"I can be flexible," Natalie said raising an eyebrow.

"I know you can," I assured her. "And that is good, because your role is going change frequently during the second phase of your team's evolution. You have to walk a fine line in an attempt to not upset the team balance or lose anyone’s trust." I searched her face for any more questions.

"Is that it for phase two?" She asked leaning her head forward.

"Pretty much," I said. "Are you sure you want to hear the rest?"

"Yes."

"Okay. Phase two of the life of a group is when the group really begins to gel. They quite fighting as individuals, and begin to function as a team. This phase is more about relationships than tasks and that's fine. The tasks will come. Your role needs to change again."

"If figures," she said. "What do I do now?"

"As leader, your role is going rely more on communication, providing feedback, and affirming the work that gets done."

"I can do that," she said."

"I know," I affirmed. "You are not in your role by accident."

She smiled.

"Make sure that you are networking with all the members and being a bit entrepreneurial. It is okay to pepper your role with a bit of humor," I said.

"I am hilarious," Natalie said.

That statement was hilarious, but I did not laugh. "The team now is feeling involved and supported. The good news is that this phase is associated with a friendly atmosphere, and most of the time the members work to avoid conflict."

"Phew," she said wiping imaginary sweat from her forehead. "Is that it?"

"For phase three," I said. "Do you want to hear about the last stage of team development?"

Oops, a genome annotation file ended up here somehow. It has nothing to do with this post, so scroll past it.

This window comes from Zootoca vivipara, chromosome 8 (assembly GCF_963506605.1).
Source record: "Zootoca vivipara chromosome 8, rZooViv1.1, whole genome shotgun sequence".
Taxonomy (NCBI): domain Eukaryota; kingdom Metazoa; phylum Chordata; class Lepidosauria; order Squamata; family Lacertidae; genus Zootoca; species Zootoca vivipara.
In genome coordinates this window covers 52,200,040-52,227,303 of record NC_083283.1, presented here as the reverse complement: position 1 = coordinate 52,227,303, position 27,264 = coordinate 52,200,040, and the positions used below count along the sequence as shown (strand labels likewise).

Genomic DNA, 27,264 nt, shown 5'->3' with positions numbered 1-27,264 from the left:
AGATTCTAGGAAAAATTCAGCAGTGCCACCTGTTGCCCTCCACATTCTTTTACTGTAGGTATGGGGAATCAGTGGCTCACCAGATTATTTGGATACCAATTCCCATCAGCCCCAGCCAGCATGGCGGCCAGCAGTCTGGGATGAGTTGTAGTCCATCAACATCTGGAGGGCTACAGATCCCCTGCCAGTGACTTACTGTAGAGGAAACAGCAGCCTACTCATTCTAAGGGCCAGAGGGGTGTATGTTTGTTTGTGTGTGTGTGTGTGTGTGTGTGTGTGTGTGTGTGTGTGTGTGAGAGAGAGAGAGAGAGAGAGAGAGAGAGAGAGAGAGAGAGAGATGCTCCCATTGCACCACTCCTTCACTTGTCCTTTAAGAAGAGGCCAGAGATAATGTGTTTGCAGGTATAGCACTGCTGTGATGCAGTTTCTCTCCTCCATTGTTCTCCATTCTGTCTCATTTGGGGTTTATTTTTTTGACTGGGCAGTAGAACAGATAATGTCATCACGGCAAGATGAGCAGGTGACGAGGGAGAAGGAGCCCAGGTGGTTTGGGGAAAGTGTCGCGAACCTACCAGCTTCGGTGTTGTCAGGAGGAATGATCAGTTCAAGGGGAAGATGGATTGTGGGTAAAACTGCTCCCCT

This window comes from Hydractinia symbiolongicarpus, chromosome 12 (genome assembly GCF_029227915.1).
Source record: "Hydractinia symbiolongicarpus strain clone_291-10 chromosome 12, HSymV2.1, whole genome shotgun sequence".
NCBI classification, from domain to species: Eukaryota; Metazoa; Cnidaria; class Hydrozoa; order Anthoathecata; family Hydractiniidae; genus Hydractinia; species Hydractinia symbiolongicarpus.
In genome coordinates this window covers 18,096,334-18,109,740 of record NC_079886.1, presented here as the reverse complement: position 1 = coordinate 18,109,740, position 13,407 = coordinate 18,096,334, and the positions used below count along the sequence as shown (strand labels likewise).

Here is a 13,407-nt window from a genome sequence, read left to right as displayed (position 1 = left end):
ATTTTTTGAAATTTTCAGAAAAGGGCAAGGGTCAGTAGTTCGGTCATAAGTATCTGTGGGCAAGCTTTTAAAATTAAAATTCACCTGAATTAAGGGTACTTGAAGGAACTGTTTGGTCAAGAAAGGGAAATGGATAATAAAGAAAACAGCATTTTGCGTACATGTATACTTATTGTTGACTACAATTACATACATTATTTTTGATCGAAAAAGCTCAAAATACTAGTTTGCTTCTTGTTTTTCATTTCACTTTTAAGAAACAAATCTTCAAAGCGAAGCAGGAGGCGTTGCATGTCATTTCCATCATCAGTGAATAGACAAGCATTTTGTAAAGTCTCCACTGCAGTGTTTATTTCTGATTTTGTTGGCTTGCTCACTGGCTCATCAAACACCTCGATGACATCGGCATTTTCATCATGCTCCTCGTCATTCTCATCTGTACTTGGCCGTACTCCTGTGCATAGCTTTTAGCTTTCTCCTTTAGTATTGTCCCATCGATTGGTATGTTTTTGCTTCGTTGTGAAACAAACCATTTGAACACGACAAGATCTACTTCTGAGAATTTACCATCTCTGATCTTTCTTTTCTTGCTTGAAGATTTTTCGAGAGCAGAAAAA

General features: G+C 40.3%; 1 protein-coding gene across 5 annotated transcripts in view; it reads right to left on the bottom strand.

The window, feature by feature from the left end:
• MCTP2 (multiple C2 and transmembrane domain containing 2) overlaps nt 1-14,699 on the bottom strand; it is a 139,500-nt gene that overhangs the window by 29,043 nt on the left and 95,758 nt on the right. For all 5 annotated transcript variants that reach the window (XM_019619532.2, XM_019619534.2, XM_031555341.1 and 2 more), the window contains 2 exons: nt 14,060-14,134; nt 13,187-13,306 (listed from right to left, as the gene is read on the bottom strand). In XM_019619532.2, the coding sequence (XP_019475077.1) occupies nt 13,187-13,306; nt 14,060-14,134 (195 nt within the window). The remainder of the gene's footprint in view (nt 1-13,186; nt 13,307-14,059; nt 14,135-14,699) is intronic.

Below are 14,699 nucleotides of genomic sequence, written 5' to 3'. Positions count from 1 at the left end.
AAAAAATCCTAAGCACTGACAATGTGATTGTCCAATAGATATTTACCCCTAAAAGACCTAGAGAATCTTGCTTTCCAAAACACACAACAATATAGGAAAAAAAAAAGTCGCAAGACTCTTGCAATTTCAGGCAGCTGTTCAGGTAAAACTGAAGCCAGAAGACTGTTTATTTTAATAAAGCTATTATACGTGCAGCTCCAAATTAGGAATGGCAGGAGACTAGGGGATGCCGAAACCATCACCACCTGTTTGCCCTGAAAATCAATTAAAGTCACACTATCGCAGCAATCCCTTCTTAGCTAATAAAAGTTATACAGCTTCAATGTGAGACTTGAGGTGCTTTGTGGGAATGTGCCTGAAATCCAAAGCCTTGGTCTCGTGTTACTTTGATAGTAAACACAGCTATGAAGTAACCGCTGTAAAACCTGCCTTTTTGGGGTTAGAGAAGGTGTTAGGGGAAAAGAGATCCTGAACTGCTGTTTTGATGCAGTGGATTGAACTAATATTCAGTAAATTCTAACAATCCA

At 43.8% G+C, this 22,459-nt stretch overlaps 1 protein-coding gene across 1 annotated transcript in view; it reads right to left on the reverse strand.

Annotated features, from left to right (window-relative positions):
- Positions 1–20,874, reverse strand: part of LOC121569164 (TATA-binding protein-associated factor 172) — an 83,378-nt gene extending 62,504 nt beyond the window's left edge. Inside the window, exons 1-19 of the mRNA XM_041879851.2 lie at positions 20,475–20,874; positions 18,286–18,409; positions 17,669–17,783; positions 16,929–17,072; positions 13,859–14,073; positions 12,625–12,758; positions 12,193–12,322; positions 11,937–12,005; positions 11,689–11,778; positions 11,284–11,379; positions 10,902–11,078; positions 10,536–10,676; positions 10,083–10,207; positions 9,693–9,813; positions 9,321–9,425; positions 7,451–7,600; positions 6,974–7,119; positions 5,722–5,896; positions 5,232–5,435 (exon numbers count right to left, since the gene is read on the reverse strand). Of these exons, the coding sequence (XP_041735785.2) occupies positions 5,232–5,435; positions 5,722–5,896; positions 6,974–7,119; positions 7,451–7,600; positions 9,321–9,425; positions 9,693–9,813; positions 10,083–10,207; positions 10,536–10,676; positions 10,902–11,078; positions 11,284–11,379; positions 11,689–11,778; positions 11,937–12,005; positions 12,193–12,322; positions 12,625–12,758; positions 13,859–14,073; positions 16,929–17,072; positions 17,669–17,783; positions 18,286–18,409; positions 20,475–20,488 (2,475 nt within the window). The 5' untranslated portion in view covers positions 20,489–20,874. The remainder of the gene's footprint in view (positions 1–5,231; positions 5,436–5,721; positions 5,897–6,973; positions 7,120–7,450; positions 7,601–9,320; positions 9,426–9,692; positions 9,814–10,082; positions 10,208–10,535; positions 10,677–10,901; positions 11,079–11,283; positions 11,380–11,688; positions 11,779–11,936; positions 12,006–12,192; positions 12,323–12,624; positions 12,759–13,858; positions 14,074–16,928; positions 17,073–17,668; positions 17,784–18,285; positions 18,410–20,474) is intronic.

"I have come this far. Sure, hit me with it."

"Phase four is when the team really begins to function as a unit. They are diagnosing and solving problems and making changes. They recognize each other's strengths and weaknesses, and even appreciate them."

"Sounds good," Natalie said.

"It is good," I agreed. "The good news is that the team starts to act on its own, and does not rely on you."

"That is good," she repeated.

"Yes. You now get to do your best work as a coach or mentor The team focuses on the decision-making and problem solving."

Natalie was nodding in appreciation.

"That is pretty much the life of a team," I said. "It is put together, fights to find its way, grows up and acts like an adult, and then begins to function."

"How long is it all going to take?" she asked.

"That depends on the group," I said.

"It figures."

"Yeah, I know the old 'it depends' line, but it is true. Depending on the personalities of the individuals in the group, its size, and of course, its leader," I said waving an upturned hand at her.

"Oh, so by the end of the week," she joked.

"Yes, at the latest." I continued her joke. I took a breath, "But seriously, it happens when the group is ready for it. That is okay, because this was a problem that you and I worked on to no avail. It is a problem that only a good team, and the ideas that come from it can solve. I can be patient as long as I know that the group is working and developing as planned."

"Good," Natalie said. "It is nice to have the support."

"And the group will appreciate your support," I deflected the compliment.

"Okay," Natalie said. "Let's see what this group can do."

"Sounds great." I said.

I met with Natalie regularly as she led her team. Each phase took about a week to get through, and it was worth it. The team that she put together, the team that formed, stormed, got normal, and performed produced a successful plan for reducing employee hours while satisfying all the patient treatment demands. An outcome that was not going to happen on the backs of individuals like Natalie and me. That is the beauty of a well put together team. Just expect it to have all the phases of development as I have described.

Thanks for reading.


Street Talk

Do you know of any other phases of team deveopment? Are my ideas sound?

Reply
  about 1 decade ago